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He Met Them on the Road to Emmaus. . .and Meets Us Now Wherever We Are

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By Msgr. Fran Cilia

The two disciples were tired, disappointed, and they were going home.
The journey was about seven miles, no more than two or three hours.
Jesus was on their mind, in their thoughts, and likely in their words.
“We had hoped,” they said, “that he was the one we had been waiting for.”

And Jesus, the topic of their thoughts and words, appeared to them.

They did not go to a holy site, to the temple, the synagogue, or even down to the river. Jesus met them on that road, somewhere between Jerusalem and Emmaus.

He opened their minds, their hearts, and their very selves to understand and even to recognize Him, in their home, around their table, in the breaking of the bread. The Lord spoke to their hearts as He broke open for them the words of the Scriptures.

Nearly twenty centuries and 7,500 miles removed from Emmaus, as we also wait in hope for an end to our pandemic, our sheltering and distancing, many who read these words are distressed that once again this weekend we will not be allowed to go to church, to gather as a community of faith, and to celebrate the Eucharist. While this is true and it is distressing, our reading of the twenty-fourth chapter of the Gospel of Saint Luke should fill us with courage, with faith and with hope.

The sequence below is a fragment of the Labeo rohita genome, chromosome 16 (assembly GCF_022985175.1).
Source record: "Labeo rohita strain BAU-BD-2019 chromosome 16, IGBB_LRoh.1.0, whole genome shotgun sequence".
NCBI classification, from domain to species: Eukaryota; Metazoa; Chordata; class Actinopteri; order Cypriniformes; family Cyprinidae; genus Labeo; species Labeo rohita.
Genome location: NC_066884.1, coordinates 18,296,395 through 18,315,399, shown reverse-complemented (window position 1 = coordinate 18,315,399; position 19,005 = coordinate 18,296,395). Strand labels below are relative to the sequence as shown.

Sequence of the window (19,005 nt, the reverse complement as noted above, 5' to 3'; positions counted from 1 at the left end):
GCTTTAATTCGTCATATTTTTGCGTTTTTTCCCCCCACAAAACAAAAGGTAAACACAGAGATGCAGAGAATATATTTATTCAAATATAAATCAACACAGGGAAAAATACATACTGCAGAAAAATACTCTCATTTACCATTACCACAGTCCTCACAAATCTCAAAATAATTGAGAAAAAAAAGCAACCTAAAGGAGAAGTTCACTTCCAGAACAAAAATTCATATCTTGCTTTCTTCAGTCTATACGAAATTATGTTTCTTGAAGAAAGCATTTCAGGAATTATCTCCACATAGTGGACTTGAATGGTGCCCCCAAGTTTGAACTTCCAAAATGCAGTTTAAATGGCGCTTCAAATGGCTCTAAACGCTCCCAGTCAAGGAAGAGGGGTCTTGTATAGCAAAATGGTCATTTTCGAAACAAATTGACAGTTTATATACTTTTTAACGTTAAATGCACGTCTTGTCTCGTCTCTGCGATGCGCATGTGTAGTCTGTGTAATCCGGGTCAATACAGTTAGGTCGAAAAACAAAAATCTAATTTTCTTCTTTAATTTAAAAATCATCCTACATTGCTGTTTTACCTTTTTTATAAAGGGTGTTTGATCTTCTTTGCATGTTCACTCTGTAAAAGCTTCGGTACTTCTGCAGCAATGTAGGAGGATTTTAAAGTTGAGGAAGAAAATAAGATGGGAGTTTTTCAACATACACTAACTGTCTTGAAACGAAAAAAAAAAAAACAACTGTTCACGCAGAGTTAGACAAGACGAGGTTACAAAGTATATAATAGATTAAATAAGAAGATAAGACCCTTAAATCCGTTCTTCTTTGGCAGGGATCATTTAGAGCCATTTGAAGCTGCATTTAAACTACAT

For as Jesus met Cleopas and his companion where they were, so the same Lord does not put upon us expectations that we cannot meet. The Lord Jesus comes to us whenever and wherever we call upon him: sheltered in our homes, afraid in our isolation, or anxious in our quarantine. Whenever and wherever we call upon Him, He is present to us; and the Lord shares the same word, the good news, that the tragedies of our lives are not to mark us for eternity.

During the weeks that will soon become the months of our isolation, we can take comfort in the knowledge that Jesus is present in so many ways. As Catholics, we focus on the Real Presence of the Eucharist: Christ Himself, “body and blood, soul and divinity,” is really and truly with us in the Eucharist. We also believe that the Lord is truly present in God’s word, the Scriptures. We need not be in church to open the Bible or even just the readings assigned for Mass on Sunday or weekdays [see http://usccb.org/bible/readings for the readings of the day, or http://usccb.org/bible/readings-audio.cfm to hear the readings].

We do not always remember – or live by – the Lord’s teaching, “Where two or three are gathered together in my name, I am in the midst of them” (Matthew 18:20). But if we do, we can form the domestic church, which Saint John Paul II described during Mass at New York’s Aqueduct Race Track on October 6, 1995: “The Domestic church is a church in the home as it were, where God is honored, his law is respected, prayer is a normal event, virtue is transmitted by word and example, and everyone shares the hopes, the problems and sufferings of everyone else.” The family, sheltered and even separated from other families are not simply “viewers” of an online Mass, but in their very home they create the Church of Christ who is known, celebrated and worshipped as they open the word of God and strive to live it to their best.

Christ Himself comes to meet us where we are and he shows Himself to us, here in San Jose or Gilroy or Palo Alto, and in all of the cities and towns in between, as He did that night on the way to Emmaus.